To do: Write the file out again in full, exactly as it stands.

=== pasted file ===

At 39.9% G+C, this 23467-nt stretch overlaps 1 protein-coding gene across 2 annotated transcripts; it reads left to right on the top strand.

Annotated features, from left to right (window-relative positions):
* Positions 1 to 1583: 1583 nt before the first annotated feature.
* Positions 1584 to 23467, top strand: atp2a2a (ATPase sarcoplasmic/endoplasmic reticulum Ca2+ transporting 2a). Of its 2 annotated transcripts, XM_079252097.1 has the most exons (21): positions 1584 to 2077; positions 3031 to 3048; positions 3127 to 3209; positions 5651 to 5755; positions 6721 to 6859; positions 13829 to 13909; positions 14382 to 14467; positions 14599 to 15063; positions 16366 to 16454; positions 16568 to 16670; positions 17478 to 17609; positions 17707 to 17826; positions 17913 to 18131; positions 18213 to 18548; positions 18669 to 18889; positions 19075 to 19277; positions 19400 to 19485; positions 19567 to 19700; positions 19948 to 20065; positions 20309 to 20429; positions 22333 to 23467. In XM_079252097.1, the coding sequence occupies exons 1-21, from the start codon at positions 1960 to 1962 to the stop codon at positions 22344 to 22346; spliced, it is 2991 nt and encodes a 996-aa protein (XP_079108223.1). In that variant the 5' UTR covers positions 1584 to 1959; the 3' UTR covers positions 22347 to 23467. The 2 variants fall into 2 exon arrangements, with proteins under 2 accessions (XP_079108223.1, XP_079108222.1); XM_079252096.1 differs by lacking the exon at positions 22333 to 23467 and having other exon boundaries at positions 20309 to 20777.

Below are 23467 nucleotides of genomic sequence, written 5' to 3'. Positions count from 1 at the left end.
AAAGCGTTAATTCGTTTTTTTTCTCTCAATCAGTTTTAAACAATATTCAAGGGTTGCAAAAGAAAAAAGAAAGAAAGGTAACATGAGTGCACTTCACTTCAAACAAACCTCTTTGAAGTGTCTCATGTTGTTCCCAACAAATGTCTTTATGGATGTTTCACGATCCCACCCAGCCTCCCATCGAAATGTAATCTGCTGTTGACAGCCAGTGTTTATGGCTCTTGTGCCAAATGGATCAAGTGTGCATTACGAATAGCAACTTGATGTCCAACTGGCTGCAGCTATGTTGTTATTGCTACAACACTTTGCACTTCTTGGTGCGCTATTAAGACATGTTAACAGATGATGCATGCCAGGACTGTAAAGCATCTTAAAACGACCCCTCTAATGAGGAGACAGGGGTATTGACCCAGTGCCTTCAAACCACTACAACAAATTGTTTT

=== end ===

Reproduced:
At 39.9% G+C, this 23467-nt stretch overlaps 1 protein-coding gene across 2 annotated transcripts; it reads left to right on the top strand.

Annotated features, from left to right (window-relative positions):
* Positions 1 to 1583: 1583 nt before the first annotated feature.
* Positions 1584 to 23467, top strand: atp2a2a (ATPase sarcoplasmic/endoplasmic reticulum Ca2+ transporting 2a). Of its 2 annotated transcripts, XM_079252097.1 has the most exons (21): positions 1584 to 2077; positions 3031 to 3048; positions 3127 to 3209; positions 5651 to 5755; positions 6721 to 6859; positions 13829 to 13909; positions 14382 to 14467; positions 14599 to 15063; positions 16366 to 16454; positions 16568 to 16670; positions 17478 to 17609; positions 17707 to 17826; positions 17913 to 18131; positions 18213 to 18548; positions 18669 to 18889; positions 19075 to 19277; positions 19400 to 19485; positions 19567 to 19700; positions 19948 to 20065; positions 20309 to 20429; positions 22333 to 23467. In XM_079252097.1, the coding sequence occupies exons 1-21, from the start codon at positions 1960 to 1962 to the stop codon at positions 22344 to 22346; spliced, it is 2991 nt and encodes a 996-aa protein (XP_079108223.1). In that variant the 5' UTR covers positions 1584 to 1959; the 3' UTR covers positions 22347 to 23467. The 2 variants fall into 2 exon arrangements, with proteins under 2 accessions (XP_079108223.1, XP_079108222.1); XM_079252096.1 differs by lacking the exon at positions 22333 to 23467 and having other exon boundaries at positions 20309 to 20777.

Below are 23467 nucleotides of genomic sequence, written 5' to 3'. Positions count from 1 at the left end.
AAAGCGTTAATTCGTTTTTTTTCTCTCAATCAGTTTTAAACAATATTCAAGGGTTGCAAAAGAAAAAAGAAAGAAAGGTAACATGAGTGCACTTCACTTCAAACAAACCTCTTTGAAGTGTCTCATGTTGTTCCCAACAAATGTCTTTATGGATGTTTCACGATCCCACCCAGCCTCCCATCGAAATGTAATCTGCTGTTGACAGCCAGTGTTTATGGCTCTTGTGCCAAATGGATCAAGTGTGCATTACGAATAGCAACTTGATGTCCAACTGGCTGCAGCTATGTTGTTATTGCTACAACACTTTGCACTTCTTGGTGCGCTATTAAGACATGTTAACAGATGATGCATGCCAGGACTGTAAAGCATCTTAAAACGACCCCTCTAATGAGGAGACAGGGGTATTGACCCAGTGCCTTCAAACCACTACAACAAATTGTTTT